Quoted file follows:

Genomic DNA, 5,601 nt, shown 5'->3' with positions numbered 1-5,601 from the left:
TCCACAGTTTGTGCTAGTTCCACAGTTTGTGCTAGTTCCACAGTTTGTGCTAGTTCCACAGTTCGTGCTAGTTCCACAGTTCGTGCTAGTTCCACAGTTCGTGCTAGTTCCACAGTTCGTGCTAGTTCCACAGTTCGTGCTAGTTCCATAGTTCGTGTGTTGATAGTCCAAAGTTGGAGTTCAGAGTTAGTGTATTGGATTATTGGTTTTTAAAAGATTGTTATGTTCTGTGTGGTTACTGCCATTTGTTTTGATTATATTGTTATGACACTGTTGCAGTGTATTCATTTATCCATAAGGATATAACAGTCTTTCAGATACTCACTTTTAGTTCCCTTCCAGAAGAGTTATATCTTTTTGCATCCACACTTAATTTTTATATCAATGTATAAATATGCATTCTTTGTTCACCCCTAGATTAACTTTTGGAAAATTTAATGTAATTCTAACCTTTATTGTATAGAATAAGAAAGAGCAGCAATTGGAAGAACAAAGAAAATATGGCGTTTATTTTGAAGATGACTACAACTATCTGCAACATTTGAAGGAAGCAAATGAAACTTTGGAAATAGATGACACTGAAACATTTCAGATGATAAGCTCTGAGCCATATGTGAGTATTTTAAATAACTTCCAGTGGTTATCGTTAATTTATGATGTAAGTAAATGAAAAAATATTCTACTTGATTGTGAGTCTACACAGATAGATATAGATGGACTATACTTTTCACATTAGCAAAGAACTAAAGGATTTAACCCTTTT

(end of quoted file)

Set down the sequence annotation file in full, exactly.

Genomic DNA, 5,601 nt, shown 5'->3' with positions numbered 1-5,601 from the left:
TCCACAGTTTGTGCTAGTTCCACAGTTTGTGCTAGTTCCACAGTTTGTGCTAGTTCCACAGTTCGTGCTAGTTCCACAGTTCGTGCTAGTTCCACAGTTCGTGCTAGTTCCACAGTTCGTGCTAGTTCCACAGTTCGTGCTAGTTCCATAGTTCGTGTGTTGATAGTCCAAAGTTGGAGTTCAGAGTTAGTGTATTGGATTATTGGTTTTTAAAAGATTGTTATGTTCTGTGTGGTTACTGCCATTTGTTTTGATTATATTGTTATGACACTGTTGCAGTGTATTCATTTATCCATAAGGATATAACAGTCTTTCAGATACTCACTTTTAGTTCCCTTCCAGAAGAGTTATATCTTTTTGCATCCACACTTAATTTTTATATCAATGTATAAATATGCATTCTTTGTTCACCCCTAGATTAACTTTTGGAAAATTTAATGTAATTCTAACCTTTATTGTATAGAATAAGAAAGAGCAGCAATTGGAAGAACAAAGAAAATATGGCGTTTATTTTGAAGATGACTACAACTATCTGCAACATTTGAAGGAAGCAAATGAAACTTTGGAAATAGATGACACTGAAACATTTCAGATGATAAGCTCTGAGCCATATGTGAGTATTTTAAATAACTTCCAGTGGTTATCGTTAATTTATGATGTAAGTAAATGAAAAAATATTCTACTTGATTGTGAGTCTACACAGATAGATATAGATGGACTATACTTTTCACATTAGCAAAGAACTAAAGGATTTAACCCTTTT